that’s why the US textile industry keeps a close watch on the defense budget debate in Congress. Many markets are “artificially” created by policy.
I feel as though there are not many products that are actually made in the United States. We rely heavily on globalization and having products made over seas and just being imported back to the U.S. for sale. I personally think that this will benefit the United States in more ways than one. For example if the United States was to begin making shoes here, we will have a need to open more textile factories and help with unemployment. Overseas production has caused many people to lose their jobs and by producing here it gives them an opportunity to work again. Although I do believe this would be a positive change for the United States, the cost may be too extreme. Since it is cheaper to have offshore production, it may seem easier to stick to how things are made now. It is hard to tell whether this will happen or not, but I do think making shoes in the U.S. would effect us positively, especially those unemployed due to overseas production.
if shoes made in the USA turn out to be more expensive than those made overseas, are you willing to pay more taxes in support of the higher purchasing cost of the DOD?
Implementing the Berry Amendment would be a great thing for the United States. Even though we are so used to out sourcing out our products I think it would be give to give the US a chance to show they have enough capacity to keep up with foreign competitors. This a good opportunity to not only keep things within the US but to add more jobs to the plants.
I think the U.S will benefit immensely by implementing the Berry Amendment. Not only will we be creating more jobs for those who work in different shoe manufacturing factories and production companies, but we are putting money into our own economy to stimulate it. It’s refreshing to hear that the U.S is stepping up to compete with countries such as China and Vietnam when it comes to apparel manufacturing. We simply do not see “made in USA” on enough clothing/apparel labels. However, I do think its important that, in order to create a competitive and effective product, the U.S needs to really make sure they do have the capacity to do so since previously, 98% of shoes in U.S were imported.
I think it would be a smart move for US manufacturers to put the production of running shoes under the Berry Amendment and it would give them more opportunities. In the Berry Amendment the manufacturers gather all the resources they need to make the what they are trying to make from US companies. This could lead to more jobs in the textile and fashion industry. Also, like Mackenzie mentioned it will not only create more jobs in shoe manufacturing factories and companies but it will be putting more money into our own economy. Since globalization is such a huge thing in our industry it is refreshing to see “made in the USA” on some products.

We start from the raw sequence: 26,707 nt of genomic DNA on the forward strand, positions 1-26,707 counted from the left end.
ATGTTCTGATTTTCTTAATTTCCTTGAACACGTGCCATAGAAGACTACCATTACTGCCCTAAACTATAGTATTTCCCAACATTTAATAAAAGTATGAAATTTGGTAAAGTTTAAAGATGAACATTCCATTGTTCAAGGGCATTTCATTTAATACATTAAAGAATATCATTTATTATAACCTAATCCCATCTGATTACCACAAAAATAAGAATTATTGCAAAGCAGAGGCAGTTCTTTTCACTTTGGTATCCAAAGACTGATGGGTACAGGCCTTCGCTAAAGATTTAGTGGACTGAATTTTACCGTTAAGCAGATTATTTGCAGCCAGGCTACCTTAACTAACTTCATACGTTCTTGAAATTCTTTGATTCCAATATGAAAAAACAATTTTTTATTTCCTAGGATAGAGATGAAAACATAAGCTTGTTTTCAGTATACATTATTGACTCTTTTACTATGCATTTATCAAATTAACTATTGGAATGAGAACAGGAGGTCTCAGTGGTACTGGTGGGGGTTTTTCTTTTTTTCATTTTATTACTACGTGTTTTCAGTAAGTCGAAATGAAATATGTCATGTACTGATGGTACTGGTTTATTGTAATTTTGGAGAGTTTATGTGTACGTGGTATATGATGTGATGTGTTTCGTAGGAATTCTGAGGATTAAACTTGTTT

isn’t it very interesting that the general public still wants trade protectionism and strongly favors domestic made products over those made overseas despite as consumers people benefit from imports and leaders of the world always stress the importance of trade liberalization?
This is certainly a step in the right direction. Although, the constant debates over the berry amendment and the arguments that travel back and forth between organizations like the FTA and TTIP are difficult to work around, there is a positive and negative side to everything. It is a benefit that the US has a company like New Balance that is capable of making running shoes 100% made in USA and we should continue this way to promote domestic products rather than importing from other countries, this helps create jobs and benefit our economy immensely. But with the FTA negotiations and the EU seeking to remove American made items, this puts a down fall to the US economy as well.
I think this will benefit US economy greatly. Under the Berry Amendment, it will give more work opportunities for US shoe makers, and also their suppliers. The Berry amendment will also allow money to stay in our own economy instead of other countries. Like in the video we’ve seen in class, people from China likes to buy brand items that are made in USA, if athletic shoes have the “Made in USA” label, there will be a increase of exports.
I believe that placing the production of running shoes under the Berry Amendment would be a significant step forward for American businesses. By making shoes here we would be giving U.S. citizens more jobs, thus stimulating the American shoe market which has never been done before. The majority of shoes in the U.S. have been imported due to cheap production costs overseas. Just like Kara has mentioned, it is time we start seeing “Made in the USA” on the products we consume. I believe we must start domestically producing our own products because it will help boost U.S. economy and employment and increase exports for once.
I think it is interesting that the general public still wants trade protectionism and strongly favors domestic made products over those made overseas, even though most people (who are consumers) would benefit from imports. I agree that if we use the Berry Amendment for the production of running shoes would help the US businesses.
You raise an interesting and important question. It is quite true that there is still many misunderstanding about trade in today’s world. Also, compared with consumers, those people who are negatively affected by trade are more organized to insert political impact. This is why in our class, we learn business, economics as well as laws and politics.